No. 08-5732 United States v. Crumpler the competency hearing that "[t]he letter states [Appellant's] problems with concentration and bad memory and hearing voices." Appellant's counsel opined at the competency hearing that "all of those things will affect [Appellant's] ability to participate in the trial and to assist [counsel] in preparing for said trial." (Id. at 8.) After hearing from the parties, the court found that the Report adequately addressed the information in Dr. Zapata's letter. (R. 47 at 89.) The court observed in a written order that Appellant "has appeared under control and conscious of events. He has responded appropriately to questions and has offered information or otherwise engaged properly in dialog with the Court and with counsel. The Court has seen no irrational or erratic conduct that would indicate a current competency deficit." (R. 17 at 3.) The court found Appellant to be competent, and "able to understand the nature and consequences of the proceedings and . . . [to] assist properly in his defense." (Id. at 4.) The court noted at the hearing and in its written order, however, that it would be "cognizant of the evaluator's suggestions as to the pace of any proceedings." (R. 47 at 9; R. 17 at 3.) Soon after, Appellant was indicted for distributing and possessing with intent to distribute oxycodone, to which he initially pleaded not guilty. (R. 19; Arraignment Tr. 34.) Appellant changed his plea at a hearing, described below, on February 25, 2008. (R. 45.) At the beginning of the hearing, the court informed Appellant that it would first ask questions to confirm that he was competent to enter a plea, and instructed Appellant that, if at any time he did not understand a question, he should point that out, and the court would repeat or rephrase the question. (R. 45 at 3.) After asking Appellant several simple questions about his age, work 5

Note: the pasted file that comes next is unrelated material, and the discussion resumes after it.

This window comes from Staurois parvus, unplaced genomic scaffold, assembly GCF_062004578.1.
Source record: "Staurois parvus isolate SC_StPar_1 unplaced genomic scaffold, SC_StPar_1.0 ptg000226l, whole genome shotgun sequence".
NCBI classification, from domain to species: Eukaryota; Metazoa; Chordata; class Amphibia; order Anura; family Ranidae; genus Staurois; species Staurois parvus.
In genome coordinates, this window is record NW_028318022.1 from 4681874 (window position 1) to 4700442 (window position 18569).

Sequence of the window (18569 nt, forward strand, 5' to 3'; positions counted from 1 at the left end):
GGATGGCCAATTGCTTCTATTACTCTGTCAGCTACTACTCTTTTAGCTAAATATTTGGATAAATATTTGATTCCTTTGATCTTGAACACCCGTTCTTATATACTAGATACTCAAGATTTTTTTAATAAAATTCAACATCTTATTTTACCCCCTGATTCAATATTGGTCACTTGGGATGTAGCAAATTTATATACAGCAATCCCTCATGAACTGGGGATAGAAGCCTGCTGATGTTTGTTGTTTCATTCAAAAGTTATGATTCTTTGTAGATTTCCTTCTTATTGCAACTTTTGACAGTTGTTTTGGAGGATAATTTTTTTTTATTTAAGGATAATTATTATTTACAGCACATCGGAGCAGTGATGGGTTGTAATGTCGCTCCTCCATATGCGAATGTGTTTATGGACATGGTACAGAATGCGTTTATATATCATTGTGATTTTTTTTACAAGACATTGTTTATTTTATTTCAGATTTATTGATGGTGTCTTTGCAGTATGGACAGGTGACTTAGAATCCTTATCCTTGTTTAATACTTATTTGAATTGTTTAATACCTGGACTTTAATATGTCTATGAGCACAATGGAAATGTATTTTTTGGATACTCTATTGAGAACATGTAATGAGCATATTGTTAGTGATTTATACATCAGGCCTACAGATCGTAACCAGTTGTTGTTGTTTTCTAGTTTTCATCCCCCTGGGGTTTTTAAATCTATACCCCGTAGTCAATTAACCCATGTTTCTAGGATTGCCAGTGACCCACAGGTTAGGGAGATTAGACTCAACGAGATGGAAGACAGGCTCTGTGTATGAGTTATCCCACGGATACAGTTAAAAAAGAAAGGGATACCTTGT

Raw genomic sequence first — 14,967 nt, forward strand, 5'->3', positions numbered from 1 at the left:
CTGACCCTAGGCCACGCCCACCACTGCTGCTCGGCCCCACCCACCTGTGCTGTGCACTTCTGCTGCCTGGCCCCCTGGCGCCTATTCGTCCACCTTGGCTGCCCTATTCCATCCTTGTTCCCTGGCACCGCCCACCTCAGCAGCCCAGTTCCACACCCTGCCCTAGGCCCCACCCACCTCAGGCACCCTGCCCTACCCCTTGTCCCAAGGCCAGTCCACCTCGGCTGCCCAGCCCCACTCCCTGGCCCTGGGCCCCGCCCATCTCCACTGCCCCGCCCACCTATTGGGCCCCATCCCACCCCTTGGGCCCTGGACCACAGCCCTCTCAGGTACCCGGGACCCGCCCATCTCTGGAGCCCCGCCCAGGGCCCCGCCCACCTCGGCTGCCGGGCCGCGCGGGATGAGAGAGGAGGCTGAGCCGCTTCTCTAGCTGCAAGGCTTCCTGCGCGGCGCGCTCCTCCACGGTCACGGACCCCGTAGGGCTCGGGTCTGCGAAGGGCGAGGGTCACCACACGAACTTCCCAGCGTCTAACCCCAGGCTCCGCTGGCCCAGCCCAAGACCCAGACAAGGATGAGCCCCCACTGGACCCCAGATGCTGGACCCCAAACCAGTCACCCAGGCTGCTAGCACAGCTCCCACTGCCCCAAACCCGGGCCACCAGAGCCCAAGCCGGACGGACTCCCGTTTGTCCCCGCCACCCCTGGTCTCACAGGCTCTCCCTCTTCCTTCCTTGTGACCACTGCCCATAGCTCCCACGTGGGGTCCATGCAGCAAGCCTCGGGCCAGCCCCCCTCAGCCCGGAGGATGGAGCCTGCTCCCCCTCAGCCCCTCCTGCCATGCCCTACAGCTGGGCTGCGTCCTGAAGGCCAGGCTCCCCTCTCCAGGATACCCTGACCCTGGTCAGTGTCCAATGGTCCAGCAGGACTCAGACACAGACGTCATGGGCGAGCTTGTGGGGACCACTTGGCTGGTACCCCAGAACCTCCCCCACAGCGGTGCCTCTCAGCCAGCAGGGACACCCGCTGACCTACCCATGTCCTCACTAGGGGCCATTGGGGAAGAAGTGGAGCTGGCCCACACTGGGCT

Case: 08-5732 Document: 006110719794 Filed: 08/30/2010 Page: 6
No. 08-5732 United States v. Crumpler experience, and education, the court stated: I'm going to be asking you some questions in a few moments about the plea agreement in the case, and if there's anything about that document that you don't understand, let me know and we'll take as much time as necessary to go through it and make sure that we both understand the terms that you're agreeing to. (R. 45 at 5.) Appellant acknowledged this with a "Yes, sir." (Id.) The court then asked about Appellant's medications. Appellant responded that he was on several and that his condition was controlled by medication. (R. 45 at 69.) Appellant also indicated that he had heard voices (auditory hallucinations) the night before, but stated that he had not heard voices the day of the hearing and agreed to let the court know if he heard voices during the hearing. (Id. at 910.) Appellant's counsel informed the court that communicating with his client had "been a little more difficult than normal, but we've been able to communicate. I think he understands me and I understand him." (R. 45 at 11.) He also indicated that he had no reason to believe that Appellant did not understand the nature of the charges or that Appellant was impaired such that he could not proceed at the hearing. (Id.) The district court also spoke at length about Appellant's plea agreement. The court asked Appellant whether he reviewed the agreement with his attorney, whether he felt that he understood all the terms of the agreement, and whether the government accurately summarized the terms as he understood them; Appellant answered affirmatively to each question. (R. 45 at 13, 16.) The court then explained the waiver language: [Court]: Now, there's some waiver language in your plea agreement. It's not unusual to have this language in a plea agreement, but anytime it's present, of course, I need to review it. And in your case, the waiver language is contained in paragraphs 7 and 8. Let me go through this with you. In paragraph 7, you 6
Case: 08-5732 Document: 006110719794 Filed: 08/30/2010 Page: 7